Fact Check

Did Amazon Recall Ring Doorbells That Can Catch Fire?

An important reminder to closely read the owner's manual.

Published Nov. 11, 2020

Image Via CPSC
Amazon recalled more than 350,000 Ring video doorbells sold in the U.S. and Canada because they can catch fire when rung.

Amazon-owned video doorbell manufacturer Ring has recalled more than 350,000 doorbells over concerns that the video doorbell’s battery can overheat and catch fire, posing fire and burn risks.

This claim is true. About 350,000 second-generation doorbells (model number 5UM5E5) were recalled in the U.S. and an additional 8,700 in Canada on Nov. 10, 2020, according to a recall posted by the U.S. Consumer Product Safety Commission (CPSC).

Sold from June to October 2020 at home goods stores and online at Amazon.com, the two-way audio and video doorbell runs on a built-in rechargeable battery. The doorbell retails for around $100 and can be hardwired into an existing doorbell system and run via the internet.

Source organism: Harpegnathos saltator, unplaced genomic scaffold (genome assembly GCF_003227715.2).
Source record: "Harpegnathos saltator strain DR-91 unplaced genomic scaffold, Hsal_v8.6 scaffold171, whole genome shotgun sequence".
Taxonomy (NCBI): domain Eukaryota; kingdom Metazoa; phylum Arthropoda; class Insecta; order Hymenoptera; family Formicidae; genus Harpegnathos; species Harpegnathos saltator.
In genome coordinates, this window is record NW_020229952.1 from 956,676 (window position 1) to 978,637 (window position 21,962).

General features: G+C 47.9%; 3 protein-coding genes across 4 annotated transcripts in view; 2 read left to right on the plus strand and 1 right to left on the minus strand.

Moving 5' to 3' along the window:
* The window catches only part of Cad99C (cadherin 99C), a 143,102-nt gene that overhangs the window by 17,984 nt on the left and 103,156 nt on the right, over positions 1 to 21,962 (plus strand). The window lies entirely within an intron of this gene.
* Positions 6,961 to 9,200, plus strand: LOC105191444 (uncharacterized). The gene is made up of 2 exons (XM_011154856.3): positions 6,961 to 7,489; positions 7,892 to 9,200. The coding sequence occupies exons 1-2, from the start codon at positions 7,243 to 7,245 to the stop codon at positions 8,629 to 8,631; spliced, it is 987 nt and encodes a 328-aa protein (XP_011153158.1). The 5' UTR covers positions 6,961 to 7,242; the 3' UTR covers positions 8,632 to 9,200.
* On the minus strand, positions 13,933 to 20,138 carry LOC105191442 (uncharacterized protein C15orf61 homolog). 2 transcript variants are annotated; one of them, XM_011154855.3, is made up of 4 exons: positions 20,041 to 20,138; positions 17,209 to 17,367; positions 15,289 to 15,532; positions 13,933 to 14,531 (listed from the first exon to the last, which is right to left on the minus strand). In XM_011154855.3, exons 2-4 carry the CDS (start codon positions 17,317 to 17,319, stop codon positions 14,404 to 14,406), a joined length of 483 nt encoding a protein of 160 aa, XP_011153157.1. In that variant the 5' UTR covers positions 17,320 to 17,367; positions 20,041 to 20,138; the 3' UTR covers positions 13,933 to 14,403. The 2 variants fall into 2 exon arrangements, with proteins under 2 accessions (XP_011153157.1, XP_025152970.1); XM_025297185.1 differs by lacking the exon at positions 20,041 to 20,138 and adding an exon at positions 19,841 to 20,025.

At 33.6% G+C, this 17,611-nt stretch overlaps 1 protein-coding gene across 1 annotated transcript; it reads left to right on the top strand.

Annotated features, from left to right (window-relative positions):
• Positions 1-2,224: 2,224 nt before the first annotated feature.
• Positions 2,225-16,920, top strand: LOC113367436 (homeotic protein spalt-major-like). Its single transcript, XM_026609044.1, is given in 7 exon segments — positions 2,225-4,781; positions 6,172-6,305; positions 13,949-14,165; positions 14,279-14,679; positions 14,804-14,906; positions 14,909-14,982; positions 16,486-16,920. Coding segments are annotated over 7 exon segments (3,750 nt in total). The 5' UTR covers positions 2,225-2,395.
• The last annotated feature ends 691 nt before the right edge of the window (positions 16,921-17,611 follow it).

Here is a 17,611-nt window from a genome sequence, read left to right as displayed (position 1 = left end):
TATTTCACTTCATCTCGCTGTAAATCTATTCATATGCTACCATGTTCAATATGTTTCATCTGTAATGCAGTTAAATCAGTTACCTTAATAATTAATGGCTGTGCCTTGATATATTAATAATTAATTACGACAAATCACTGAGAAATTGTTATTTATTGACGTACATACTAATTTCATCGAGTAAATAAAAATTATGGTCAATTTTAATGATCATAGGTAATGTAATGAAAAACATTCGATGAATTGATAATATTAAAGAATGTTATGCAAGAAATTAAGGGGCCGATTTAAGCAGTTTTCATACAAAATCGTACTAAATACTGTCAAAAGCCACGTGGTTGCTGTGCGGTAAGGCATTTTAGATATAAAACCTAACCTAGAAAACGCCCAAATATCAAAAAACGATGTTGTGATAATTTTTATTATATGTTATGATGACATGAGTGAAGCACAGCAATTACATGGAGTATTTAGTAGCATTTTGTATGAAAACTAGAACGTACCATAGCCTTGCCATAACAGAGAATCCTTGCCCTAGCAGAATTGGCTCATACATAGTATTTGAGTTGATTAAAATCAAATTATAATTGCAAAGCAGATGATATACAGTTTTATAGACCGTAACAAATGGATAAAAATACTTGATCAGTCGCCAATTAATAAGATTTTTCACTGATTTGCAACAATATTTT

But when the incorrect screws are used in the installation, the battery can overheat and catch fire.

The California-based home security company received at least 85 incident reports that described doorbells installed with incorrect screws and 23 of those doorbells igniting, resulting in minor property damage. Eight people reported minor burns.

If you are a customer whose doorbell has been recalled you don't need to return the product, according to a statement on Ring's support page, but rather download new instructions for installing it. Customers can contact Ring here if they have any questions.

To determine if a doorbell was included in the recall, the CSPC advised checking the serial and model numbers, which are located on the back of the doorbell and on its outer packaging:

The model and serial number are printed on a label on the back of the doorbell (left) and on the product packaging (right).

Do not buy or install video doorbells without reading the newly revised installation manual. Consumers can also check their doorbell’s serial number here. Only certain serial numbers are included in the recall.

Madison Dapcevich is a freelance contributor for Snopes.